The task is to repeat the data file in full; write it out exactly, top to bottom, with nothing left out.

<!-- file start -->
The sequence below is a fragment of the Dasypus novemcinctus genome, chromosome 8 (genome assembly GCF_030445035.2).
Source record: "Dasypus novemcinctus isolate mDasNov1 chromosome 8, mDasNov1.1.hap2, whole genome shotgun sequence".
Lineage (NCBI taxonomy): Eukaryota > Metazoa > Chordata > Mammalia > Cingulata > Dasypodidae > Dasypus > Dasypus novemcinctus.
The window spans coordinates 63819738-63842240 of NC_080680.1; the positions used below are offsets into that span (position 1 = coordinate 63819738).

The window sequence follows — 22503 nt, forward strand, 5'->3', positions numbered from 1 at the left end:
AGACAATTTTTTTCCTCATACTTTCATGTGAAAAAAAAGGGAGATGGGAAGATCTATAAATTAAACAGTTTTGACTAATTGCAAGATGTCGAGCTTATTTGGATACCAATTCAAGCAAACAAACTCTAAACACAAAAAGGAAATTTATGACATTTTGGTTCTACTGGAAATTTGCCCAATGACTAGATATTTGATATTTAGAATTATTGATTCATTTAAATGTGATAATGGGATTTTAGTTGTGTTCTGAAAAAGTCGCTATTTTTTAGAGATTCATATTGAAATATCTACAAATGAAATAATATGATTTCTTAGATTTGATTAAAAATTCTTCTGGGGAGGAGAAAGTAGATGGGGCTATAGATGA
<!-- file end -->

The sequence below is a fragment of the Dasypus novemcinctus genome, chromosome 8 (genome assembly GCF_030445035.2).
Source record: "Dasypus novemcinctus isolate mDasNov1 chromosome 8, mDasNov1.1.hap2, whole genome shotgun sequence".
Lineage (NCBI taxonomy): Eukaryota > Metazoa > Chordata > Mammalia > Cingulata > Dasypodidae > Dasypus > Dasypus novemcinctus.
The window spans coordinates 63819738-63842240 of NC_080680.1; the positions used below are offsets into that span (position 1 = coordinate 63819738).

The window sequence follows — 22503 nt, forward strand, 5'->3', positions numbered from 1 at the left end:
AGACAATTTTTTTCCTCATACTTTCATGTGAAAAAAAAGGGAGATGGGAAGATCTATAAATTAAACAGTTTTGACTAATTGCAAGATGTCGAGCTTATTTGGATACCAATTCAAGCAAACAAACTCTAAACACAAAAAGGAAATTTATGACATTTTGGTTCTACTGGAAATTTGCCCAATGACTAGATATTTGATATTTAGAATTATTGATTCATTTAAATGTGATAATGGGATTTTAGTTGTGTTCTGAAAAAGTCGCTATTTTTTAGAGATTCATATTGAAATATCTACAAATGAAATAATATGATTTCTTAGATTTGATTAAAAATTCTTCTGGGGAGGAGAAAGTAGATGGGGCTATAGATGA